Australia’s rooftop solar is burying coal while chilly Texas provides lessons about the energy transition. Four storey buildings with a courtyard provide the most energy efficient homes. Extinction in six minutes (the facts not the event), and native snails coming back from near extinction on Lord Howe.
Anyone who watches ABC news will be aware of Alan Kohler’s homely, witty and slightly bemused and off-centre analyses of economics and market behaviour. Writing in The New Daily, Kohler is in no doubt that Australia’s coal-fired power generation industry ‘is on the brink of collapse … because of a boom in rooftop solar’. Research quoted by Kohler indicates that by 2025 the financial viability of several coal generators will be so compromised that ‘closure becomes an attractive or even unavoidable choice …’. End-of-Kohler recommends that the Federal government abandon its in-house fossil fools and follow NSW’s lead: ensure renewable energy is built near existing high voltage transmission lines, and build or encourage enough storage capacity so that there are no gaps as the coal-fired plants close.
Texas is a long way away … and it spawned George W Bush … and it voted for Trump in both 2016 and 2020 … so who cares if they’ve been experiencing life in the deep freezer recently? Well, prejudice and jocularity aside, perhaps Australia can learn from others’ experiences when extreme weather conditions present unprecedented stresses that cause power systems to collapse. The simple fact is that all power systems are will come under increasing strain over the next few years for two unavoidable reasons. First, global warming is going to create more extreme and more frequent heat waves, cold snaps, cyclones, floods, etc., often in places that have never experienced such events before. And create peak demands at unusual times of the year. The Texas power system was built around peaks in summer heat, not winter chills. Second, all energy systems are going to be in transition, whether it be converting from fossil fuels to renewables or growing from a very rudimentary system to one that services a developing nation’s 21st century population and economy. A third lesson is that there will always be some who ignore the facts and spread false news to further their agenda. Texas did not black out because wind power failed as claimed by some – although wind turbines did freeze – but because all power sources (except solar which actually increased its output) failed when demand soared on February 15th. The main culprit was gas but coal and even nuclear also let the side down, as the graph below shows.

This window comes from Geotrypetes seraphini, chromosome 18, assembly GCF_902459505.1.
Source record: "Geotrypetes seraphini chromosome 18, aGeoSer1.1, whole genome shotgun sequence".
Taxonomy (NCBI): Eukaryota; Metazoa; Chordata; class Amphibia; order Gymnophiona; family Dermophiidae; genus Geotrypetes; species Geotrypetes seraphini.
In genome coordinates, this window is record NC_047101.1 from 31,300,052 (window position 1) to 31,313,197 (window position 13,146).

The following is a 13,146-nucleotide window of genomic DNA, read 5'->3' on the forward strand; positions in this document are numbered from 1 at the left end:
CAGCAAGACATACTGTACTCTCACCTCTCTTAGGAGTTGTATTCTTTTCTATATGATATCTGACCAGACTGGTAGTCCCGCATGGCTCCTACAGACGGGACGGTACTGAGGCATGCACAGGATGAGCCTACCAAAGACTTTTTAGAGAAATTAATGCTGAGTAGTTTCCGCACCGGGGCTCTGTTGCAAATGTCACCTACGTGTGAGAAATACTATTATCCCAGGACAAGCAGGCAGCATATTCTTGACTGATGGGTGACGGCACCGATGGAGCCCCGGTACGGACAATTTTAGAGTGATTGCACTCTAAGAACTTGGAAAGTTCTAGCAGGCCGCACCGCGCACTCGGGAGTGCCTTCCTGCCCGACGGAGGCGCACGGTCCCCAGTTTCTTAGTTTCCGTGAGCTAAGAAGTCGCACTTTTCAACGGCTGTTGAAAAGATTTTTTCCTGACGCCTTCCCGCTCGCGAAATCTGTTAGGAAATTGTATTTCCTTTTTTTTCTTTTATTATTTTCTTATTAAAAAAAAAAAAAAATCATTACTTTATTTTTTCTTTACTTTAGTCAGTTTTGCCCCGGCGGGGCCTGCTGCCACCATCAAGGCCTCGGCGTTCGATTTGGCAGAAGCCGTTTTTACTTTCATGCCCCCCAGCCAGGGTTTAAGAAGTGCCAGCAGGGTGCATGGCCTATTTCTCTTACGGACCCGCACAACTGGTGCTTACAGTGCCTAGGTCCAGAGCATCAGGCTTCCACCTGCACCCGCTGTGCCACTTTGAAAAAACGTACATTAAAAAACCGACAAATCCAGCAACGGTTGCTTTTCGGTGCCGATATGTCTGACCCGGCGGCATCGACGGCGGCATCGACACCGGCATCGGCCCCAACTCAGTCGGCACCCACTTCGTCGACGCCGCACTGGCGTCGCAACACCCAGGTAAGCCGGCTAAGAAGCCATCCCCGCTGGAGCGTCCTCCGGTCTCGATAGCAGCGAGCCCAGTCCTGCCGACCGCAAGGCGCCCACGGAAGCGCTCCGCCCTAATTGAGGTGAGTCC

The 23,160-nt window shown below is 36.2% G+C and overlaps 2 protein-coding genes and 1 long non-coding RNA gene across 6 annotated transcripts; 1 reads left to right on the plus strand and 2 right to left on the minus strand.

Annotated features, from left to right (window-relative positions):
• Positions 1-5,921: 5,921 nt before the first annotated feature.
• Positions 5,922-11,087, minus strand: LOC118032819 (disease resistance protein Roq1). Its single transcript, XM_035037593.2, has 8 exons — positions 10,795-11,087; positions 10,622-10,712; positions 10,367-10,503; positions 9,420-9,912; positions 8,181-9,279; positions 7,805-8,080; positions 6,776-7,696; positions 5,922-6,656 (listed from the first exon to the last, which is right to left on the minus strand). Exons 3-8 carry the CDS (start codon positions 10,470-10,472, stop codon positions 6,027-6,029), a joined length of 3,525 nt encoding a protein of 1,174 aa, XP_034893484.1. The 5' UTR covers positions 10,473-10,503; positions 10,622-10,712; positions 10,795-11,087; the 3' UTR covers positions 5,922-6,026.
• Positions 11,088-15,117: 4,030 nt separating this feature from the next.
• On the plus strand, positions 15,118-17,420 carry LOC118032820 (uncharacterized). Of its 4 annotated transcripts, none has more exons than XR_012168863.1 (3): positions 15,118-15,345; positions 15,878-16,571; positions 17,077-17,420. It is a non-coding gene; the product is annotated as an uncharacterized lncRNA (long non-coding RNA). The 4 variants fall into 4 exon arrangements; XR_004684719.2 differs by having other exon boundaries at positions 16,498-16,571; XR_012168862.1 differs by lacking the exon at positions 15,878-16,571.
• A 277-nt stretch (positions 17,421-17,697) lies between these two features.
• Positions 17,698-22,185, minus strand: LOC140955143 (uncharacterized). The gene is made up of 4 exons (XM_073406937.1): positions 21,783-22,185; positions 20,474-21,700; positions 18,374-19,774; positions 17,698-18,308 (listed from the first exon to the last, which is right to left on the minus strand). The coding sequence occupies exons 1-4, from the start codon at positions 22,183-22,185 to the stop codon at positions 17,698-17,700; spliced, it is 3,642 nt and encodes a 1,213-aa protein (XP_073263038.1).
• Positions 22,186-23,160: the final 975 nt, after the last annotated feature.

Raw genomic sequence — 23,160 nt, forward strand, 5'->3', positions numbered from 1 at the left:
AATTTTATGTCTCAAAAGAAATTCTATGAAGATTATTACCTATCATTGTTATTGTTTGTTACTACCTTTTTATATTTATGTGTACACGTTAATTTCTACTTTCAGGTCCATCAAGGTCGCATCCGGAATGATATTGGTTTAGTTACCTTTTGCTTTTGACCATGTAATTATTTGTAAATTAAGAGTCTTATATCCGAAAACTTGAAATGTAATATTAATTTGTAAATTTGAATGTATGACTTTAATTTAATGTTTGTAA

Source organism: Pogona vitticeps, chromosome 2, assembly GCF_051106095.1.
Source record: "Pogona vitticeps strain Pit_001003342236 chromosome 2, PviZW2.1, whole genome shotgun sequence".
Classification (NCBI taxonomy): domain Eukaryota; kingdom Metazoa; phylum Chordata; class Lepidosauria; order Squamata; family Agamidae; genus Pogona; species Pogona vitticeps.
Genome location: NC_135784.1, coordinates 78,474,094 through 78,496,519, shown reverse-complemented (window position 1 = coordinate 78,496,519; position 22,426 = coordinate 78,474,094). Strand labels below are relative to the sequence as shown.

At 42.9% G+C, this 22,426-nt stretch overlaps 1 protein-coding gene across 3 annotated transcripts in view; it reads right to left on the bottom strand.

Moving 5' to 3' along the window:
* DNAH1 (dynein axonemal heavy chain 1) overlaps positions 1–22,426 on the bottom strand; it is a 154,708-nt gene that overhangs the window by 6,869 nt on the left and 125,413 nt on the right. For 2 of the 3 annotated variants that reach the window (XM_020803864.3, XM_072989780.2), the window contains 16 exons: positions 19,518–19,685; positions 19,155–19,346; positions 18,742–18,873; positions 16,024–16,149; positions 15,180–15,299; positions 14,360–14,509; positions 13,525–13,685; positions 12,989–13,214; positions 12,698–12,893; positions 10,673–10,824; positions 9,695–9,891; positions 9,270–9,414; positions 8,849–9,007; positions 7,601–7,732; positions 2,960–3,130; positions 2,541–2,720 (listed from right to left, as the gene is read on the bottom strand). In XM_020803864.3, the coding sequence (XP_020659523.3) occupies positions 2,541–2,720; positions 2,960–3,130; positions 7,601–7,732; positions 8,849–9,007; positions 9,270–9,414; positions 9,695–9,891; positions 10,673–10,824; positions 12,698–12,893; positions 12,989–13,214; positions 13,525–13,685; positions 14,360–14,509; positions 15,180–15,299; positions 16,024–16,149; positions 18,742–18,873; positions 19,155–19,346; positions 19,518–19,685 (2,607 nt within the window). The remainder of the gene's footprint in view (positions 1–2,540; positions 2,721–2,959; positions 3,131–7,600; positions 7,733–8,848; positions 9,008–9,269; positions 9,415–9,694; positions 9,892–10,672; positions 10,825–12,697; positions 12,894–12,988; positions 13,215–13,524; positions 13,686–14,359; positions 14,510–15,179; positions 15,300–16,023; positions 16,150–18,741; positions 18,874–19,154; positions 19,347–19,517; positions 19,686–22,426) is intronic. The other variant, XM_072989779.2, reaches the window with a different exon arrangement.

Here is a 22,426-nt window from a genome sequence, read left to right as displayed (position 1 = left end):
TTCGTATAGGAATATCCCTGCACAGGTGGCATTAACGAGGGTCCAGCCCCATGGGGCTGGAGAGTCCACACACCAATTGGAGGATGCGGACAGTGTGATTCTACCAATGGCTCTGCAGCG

Talking of climate-generated catastrophes, like me, you no doubt saw pictures of a fatal ‘glacial flood’ in northern India subsequent to events in the Himalayas involving global warming, chunks of glaciers breaking off, blocked streams, glacial lakes, waters bursting through, and dams and hydropower stations built in the wrong places. Like me, you may also have struggled to understand exactly what has happened. This brief report pulls these threads together to create as clear a picture as I have seen, accepting that it’s still not that clear exactly what did happen.